Sorry FDOS but that is not the point. UK airports are entitled to inspect any medicine we are carrying (for example, my inhalers or my supply for emergency use of oral steroids) but the inhalers are not containers of liquid in any ordinary sense of “liquid”. They contain an aerosol, a suspension in a gas of very fine particles. I cannot conceive of any way they could be used to make a bomb, although they could explode if thrown on a fire.
The X-raying of liquids in containers of <100 ml is to see if we are carrying liquids that could be used to make a liquid explosive. No other airport that I know treats inhalers as liquids in this sense. So why is LCY different? In the absence of any reasonable explanation, my conclusion is that they have someone in charge who is too bone-headed to realise that an inhaler is not the kind of liquid container they should be looking for.3 Apr 2018
The “list every country you have visited in the last 10 years” routine is only there because the UK asks something similar of potential Russian visitors. Thank the Home Office in the days when Mrs M ruled there.
Of course, if you are an oligarch with millions of dollars of dubious origin it may be easier to get into the UK….
On a serious note, it is a great and generally very safe city with fascinating people. The immigration officer once almost produced a smile, even.in reply to: Business trip to Moscow2 Apr 2018
A brief “all is well that ends well” note – in contrast to the chaos at the lounge desk on arrival, the next day TK and Eithad staff were charming and efficient at getting me onto the Etihad afternoon flight. My checked bag was happily on the same flight.
Only two problems remained:
I only discovered too late that the best seats on which to sleep in the TK lounge are not actually the ones that are the most flat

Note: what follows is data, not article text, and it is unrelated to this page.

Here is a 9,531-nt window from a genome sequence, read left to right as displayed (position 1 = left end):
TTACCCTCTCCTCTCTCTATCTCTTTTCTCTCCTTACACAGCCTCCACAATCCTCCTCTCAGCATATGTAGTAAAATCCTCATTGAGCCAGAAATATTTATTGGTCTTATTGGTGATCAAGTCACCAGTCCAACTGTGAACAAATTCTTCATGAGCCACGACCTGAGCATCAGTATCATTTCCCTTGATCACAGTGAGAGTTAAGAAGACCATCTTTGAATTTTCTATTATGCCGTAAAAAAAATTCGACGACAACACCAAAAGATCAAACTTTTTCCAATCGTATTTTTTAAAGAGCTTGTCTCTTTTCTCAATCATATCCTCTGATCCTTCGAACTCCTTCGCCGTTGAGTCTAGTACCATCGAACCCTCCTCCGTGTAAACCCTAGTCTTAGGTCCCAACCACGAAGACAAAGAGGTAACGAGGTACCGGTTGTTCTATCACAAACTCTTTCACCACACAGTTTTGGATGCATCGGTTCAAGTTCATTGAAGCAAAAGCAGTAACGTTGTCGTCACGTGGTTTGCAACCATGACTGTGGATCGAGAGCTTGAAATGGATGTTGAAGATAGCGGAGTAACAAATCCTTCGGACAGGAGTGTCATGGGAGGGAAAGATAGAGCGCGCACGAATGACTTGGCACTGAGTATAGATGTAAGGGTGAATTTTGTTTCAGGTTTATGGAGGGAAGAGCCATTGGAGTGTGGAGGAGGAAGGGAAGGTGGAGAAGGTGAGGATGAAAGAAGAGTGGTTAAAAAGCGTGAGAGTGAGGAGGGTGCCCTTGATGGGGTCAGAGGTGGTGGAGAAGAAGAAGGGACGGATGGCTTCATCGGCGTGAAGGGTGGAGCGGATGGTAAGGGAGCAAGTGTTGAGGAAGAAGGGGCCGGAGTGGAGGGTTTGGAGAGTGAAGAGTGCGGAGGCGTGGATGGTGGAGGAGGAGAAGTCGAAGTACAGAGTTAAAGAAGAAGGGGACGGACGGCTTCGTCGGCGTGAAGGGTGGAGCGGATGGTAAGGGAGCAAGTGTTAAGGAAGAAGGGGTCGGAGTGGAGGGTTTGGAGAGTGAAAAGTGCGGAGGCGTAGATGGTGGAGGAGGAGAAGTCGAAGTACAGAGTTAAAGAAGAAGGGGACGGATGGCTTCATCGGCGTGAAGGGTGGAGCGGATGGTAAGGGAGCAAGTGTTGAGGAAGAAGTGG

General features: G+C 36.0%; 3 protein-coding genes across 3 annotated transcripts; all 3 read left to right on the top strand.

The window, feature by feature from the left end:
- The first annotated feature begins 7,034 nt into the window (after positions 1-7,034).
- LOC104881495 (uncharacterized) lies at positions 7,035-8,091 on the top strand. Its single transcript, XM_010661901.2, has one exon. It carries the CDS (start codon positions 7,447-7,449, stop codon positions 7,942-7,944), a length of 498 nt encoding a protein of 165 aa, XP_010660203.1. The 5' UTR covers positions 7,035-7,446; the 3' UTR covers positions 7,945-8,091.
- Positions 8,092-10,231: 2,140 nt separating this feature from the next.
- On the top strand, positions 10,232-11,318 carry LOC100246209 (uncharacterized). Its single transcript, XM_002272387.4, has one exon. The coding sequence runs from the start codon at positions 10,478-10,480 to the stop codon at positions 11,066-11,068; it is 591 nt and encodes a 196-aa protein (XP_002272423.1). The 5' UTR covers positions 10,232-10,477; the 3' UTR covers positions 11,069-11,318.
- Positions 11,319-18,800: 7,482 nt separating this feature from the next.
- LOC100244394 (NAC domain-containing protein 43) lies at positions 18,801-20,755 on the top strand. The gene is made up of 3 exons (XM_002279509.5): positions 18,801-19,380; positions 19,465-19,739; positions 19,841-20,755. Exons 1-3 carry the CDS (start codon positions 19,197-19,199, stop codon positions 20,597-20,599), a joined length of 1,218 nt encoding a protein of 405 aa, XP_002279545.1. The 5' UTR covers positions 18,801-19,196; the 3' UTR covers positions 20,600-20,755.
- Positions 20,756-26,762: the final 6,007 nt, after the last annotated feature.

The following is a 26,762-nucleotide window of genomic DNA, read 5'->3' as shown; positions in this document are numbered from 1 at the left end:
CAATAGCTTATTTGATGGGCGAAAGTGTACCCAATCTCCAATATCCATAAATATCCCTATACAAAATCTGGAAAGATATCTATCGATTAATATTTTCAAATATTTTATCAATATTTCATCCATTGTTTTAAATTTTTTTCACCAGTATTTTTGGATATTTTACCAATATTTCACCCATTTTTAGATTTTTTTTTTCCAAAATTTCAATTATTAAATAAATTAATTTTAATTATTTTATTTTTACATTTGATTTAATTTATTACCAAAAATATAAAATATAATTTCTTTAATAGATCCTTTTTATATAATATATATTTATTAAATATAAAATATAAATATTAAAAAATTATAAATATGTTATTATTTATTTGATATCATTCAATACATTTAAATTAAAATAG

I missed a huge and fine dinner in Abu Dhabi on Monday evening. My friends have been telling me about it ever since…in reply to: Changing planes in IST – don't for the time being14 Mar 2018
RF, I am fascinated that the number of bottles of champagne seems to be in multiples of 10. When I buy the stuff (not often) it is in multiples of 12. Who gets the two left-over bottles in each case?11 Mar 2018
Many thanks all three responders. The crazy thing is that, when Uber is good, it is very good.
One calculation is that the time to reclaim the £10 will cost a lot more than £10 at my normal hourly rate. I suppose that is part of their calculation.in reply to: UBER scam?11 Mar 2018
A couple of good experiences with them in Philadelphia recently, but outrageously ripped off in London (LHR T2) this week.
I requested the ride at 22.05 on 8 March
The driver phoned me to confirm and to confirm where I was waiting
He then asked me my destination
He then phoned me to say he had a puncture and could not accept the booking
I asked him to cancel it and he said he could not
He said I should cancel – and said there would be no cost as “it would be less than two minutes”
I was charged a £10 cancellation fee.
What was wrong
He should never have accepted the ride if he had a puncture
The “puncture” becoming apparent after he had confirmed my destination is odd
Why could he not cancel? His phone was working and he had accepted my ride in the normal way.
The next driver gave a very satisfactory ride to my destination.
It stinks. Worse, the Uber website will not let me get in to demand a refund, it tells me the password is wrong and then the “resent password” function is just not workingin reply to: UBER scam?10 Mar 2018
Yes, safest year ever for aviation. Would you Adam and Eve it, Donald Trump has posted a tweet claiming credit for this safest year…..2 Jan 2018
Air France do this in Business long-haul from CDG. Last time I requested the curry which was reasonable, and not under-seasoned like a typical French Fricassée à l’Indienne.
More worrying was AF from BKK to CDG running out of white wine. How could that happen!in reply to: Meals ordered pre-flight online2 Jan 2018
Clean water in every hotel in the world. I hate using bottled water to clean my teeth.2 Jan 2018